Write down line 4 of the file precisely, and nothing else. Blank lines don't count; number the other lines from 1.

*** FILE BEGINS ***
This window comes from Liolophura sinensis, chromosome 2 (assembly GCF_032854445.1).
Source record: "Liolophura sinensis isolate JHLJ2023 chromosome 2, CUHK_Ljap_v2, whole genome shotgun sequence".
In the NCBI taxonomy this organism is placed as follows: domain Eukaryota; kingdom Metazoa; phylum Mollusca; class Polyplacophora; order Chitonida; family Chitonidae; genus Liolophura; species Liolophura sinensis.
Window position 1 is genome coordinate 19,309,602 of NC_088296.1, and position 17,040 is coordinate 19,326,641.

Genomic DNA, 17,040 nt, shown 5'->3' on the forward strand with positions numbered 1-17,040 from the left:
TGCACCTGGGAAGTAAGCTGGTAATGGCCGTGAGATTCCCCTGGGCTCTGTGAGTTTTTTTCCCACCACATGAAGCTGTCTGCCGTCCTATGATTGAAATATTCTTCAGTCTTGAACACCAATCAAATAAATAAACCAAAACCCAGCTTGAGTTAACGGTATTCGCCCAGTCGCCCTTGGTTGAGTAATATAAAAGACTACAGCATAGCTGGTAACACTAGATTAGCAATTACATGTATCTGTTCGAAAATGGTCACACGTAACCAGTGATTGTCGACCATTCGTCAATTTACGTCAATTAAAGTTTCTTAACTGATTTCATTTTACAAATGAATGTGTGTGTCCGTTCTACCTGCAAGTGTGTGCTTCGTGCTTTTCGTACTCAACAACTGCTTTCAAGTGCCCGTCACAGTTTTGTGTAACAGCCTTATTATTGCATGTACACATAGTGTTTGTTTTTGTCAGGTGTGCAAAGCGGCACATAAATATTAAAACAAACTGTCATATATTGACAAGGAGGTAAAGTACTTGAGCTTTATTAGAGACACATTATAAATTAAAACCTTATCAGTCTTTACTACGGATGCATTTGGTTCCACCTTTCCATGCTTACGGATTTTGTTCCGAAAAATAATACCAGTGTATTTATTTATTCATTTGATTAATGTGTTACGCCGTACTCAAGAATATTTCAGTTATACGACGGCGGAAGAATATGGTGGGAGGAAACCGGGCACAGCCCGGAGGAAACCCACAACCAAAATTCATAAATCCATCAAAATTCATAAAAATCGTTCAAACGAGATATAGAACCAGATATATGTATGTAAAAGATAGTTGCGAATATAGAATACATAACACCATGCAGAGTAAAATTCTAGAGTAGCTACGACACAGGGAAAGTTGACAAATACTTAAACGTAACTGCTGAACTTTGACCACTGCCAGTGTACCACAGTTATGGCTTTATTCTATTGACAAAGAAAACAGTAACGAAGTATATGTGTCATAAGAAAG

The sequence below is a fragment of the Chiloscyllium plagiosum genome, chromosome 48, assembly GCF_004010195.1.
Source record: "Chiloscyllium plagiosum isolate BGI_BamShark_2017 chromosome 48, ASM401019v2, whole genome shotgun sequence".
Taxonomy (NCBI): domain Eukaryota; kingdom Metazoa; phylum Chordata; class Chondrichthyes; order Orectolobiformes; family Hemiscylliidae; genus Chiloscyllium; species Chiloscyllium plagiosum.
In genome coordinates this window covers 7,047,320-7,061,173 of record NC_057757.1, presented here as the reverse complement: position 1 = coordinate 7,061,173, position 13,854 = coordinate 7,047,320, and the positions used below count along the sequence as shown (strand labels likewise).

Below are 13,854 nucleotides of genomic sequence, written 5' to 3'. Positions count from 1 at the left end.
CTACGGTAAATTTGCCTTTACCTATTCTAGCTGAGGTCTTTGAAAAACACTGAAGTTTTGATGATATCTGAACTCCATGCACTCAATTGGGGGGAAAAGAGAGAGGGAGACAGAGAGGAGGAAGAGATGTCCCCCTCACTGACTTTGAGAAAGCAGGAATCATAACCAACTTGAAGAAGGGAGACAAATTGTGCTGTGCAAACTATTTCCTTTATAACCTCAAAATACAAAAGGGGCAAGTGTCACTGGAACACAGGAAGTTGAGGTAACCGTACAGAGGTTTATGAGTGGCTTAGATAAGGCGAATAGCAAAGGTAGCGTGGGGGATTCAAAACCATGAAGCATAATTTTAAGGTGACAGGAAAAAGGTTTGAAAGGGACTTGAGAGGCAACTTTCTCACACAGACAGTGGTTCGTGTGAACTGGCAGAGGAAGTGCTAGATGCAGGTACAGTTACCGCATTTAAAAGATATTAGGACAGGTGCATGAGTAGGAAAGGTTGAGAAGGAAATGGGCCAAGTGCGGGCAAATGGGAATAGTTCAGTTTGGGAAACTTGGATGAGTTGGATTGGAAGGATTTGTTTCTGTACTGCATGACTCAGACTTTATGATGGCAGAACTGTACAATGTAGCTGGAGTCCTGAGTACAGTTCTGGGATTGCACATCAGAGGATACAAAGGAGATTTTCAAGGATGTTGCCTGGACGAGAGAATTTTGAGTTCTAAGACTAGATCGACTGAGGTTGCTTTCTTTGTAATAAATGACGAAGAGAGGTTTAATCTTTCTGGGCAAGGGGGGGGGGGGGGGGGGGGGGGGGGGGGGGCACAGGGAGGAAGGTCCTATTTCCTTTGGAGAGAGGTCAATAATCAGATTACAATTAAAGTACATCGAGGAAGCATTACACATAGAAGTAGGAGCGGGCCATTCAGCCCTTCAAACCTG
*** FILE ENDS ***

Window position 1 is genome coordinate 19,309,602 of NC_088296.1, and position 17,040 is coordinate 19,326,641.